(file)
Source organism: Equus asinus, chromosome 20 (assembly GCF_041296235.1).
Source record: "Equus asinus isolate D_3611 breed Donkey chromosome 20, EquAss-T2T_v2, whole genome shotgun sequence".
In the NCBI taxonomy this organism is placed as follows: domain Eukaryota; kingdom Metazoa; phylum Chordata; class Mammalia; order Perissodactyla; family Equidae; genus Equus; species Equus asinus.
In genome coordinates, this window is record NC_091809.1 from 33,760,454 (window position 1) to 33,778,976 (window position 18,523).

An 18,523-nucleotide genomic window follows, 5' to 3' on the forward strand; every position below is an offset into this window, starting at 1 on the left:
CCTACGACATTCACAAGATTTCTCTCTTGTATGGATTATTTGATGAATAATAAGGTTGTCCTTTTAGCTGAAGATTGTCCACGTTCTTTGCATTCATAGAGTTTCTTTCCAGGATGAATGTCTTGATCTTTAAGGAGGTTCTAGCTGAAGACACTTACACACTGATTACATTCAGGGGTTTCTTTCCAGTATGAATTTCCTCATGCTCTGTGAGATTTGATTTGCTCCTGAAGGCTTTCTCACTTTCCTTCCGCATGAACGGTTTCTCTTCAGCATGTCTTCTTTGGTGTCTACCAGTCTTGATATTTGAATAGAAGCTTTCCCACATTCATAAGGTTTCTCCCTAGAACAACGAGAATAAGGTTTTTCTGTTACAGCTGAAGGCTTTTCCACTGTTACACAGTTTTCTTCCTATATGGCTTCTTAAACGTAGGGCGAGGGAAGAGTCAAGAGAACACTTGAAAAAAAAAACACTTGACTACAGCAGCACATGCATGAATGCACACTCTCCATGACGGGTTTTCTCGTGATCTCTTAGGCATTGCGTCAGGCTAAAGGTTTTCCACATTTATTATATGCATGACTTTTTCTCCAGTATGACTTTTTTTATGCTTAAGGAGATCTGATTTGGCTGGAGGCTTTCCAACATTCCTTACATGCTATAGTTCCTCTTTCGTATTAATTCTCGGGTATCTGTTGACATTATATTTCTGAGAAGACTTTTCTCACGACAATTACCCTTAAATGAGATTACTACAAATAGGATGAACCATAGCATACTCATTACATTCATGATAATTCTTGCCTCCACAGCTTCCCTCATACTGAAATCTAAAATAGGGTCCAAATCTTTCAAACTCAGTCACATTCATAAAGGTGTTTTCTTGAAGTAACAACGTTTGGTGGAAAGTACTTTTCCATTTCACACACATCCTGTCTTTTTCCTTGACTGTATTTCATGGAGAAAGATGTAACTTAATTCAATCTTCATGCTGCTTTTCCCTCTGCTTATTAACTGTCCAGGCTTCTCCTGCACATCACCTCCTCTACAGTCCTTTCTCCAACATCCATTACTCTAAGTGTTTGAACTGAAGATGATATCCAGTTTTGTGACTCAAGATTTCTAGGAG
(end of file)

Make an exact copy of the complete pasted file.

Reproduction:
Source organism: Equus asinus, chromosome 20 (assembly GCF_041296235.1).
Source record: "Equus asinus isolate D_3611 breed Donkey chromosome 20, EquAss-T2T_v2, whole genome shotgun sequence".
In the NCBI taxonomy this organism is placed as follows: domain Eukaryota; kingdom Metazoa; phylum Chordata; class Mammalia; order Perissodactyla; family Equidae; genus Equus; species Equus asinus.
In genome coordinates, this window is record NC_091809.1 from 33,760,454 (window position 1) to 33,778,976 (window position 18,523).

An 18,523-nucleotide genomic window follows, 5' to 3' on the forward strand; every position below is an offset into this window, starting at 1 on the left:
CCTACGACATTCACAAGATTTCTCTCTTGTATGGATTATTTGATGAATAATAAGGTTGTCCTTTTAGCTGAAGATTGTCCACGTTCTTTGCATTCATAGAGTTTCTTTCCAGGATGAATGTCTTGATCTTTAAGGAGGTTCTAGCTGAAGACACTTACACACTGATTACATTCAGGGGTTTCTTTCCAGTATGAATTTCCTCATGCTCTGTGAGATTTGATTTGCTCCTGAAGGCTTTCTCACTTTCCTTCCGCATGAACGGTTTCTCTTCAGCATGTCTTCTTTGGTGTCTACCAGTCTTGATATTTGAATAGAAGCTTTCCCACATTCATAAGGTTTCTCCCTAGAACAACGAGAATAAGGTTTTTCTGTTACAGCTGAAGGCTTTTCCACTGTTACACAGTTTTCTTCCTATATGGCTTCTTAAACGTAGGGCGAGGGAAGAGTCAAGAGAACACTTGAAAAAAAAAACACTTGACTACAGCAGCACATGCATGAATGCACACTCTCCATGACGGGTTTTCTCGTGATCTCTTAGGCATTGCGTCAGGCTAAAGGTTTTCCACATTTATTATATGCATGACTTTTTCTCCAGTATGACTTTTTTTATGCTTAAGGAGATCTGATTTGGCTGGAGGCTTTCCAACATTCCTTACATGCTATAGTTCCTCTTTCGTATTAATTCTCGGGTATCTGTTGACATTATATTTCTGAGAAGACTTTTCTCACGACAATTACCCTTAAATGAGATTACTACAAATAGGATGAACCATAGCATACTCATTACATTCATGATAATTCTTGCCTCCACAGCTTCCCTCATACTGAAATCTAAAATAGGGTCCAAATCTTTCAAACTCAGTCACATTCATAAAGGTGTTTTCTTGAAGTAACAACGTTTGGTGGAAAGTACTTTTCCATTTCACACACATCCTGTCTTTTTCCTTGACTGTATTTCATGGAGAAAGATGTAACTTAATTCAATCTTCATGCTGCTTTTCCCTCTGCTTATTAACTGTCCAGGCTTCTCCTGCACATCACCTCCTCTACAGTCCTTTCTCCAACATCCATTACTCTAAGTGTTTGAACTGAAGATGATATCCAGTTTTGTGACTCAAGATTTCTAGGAG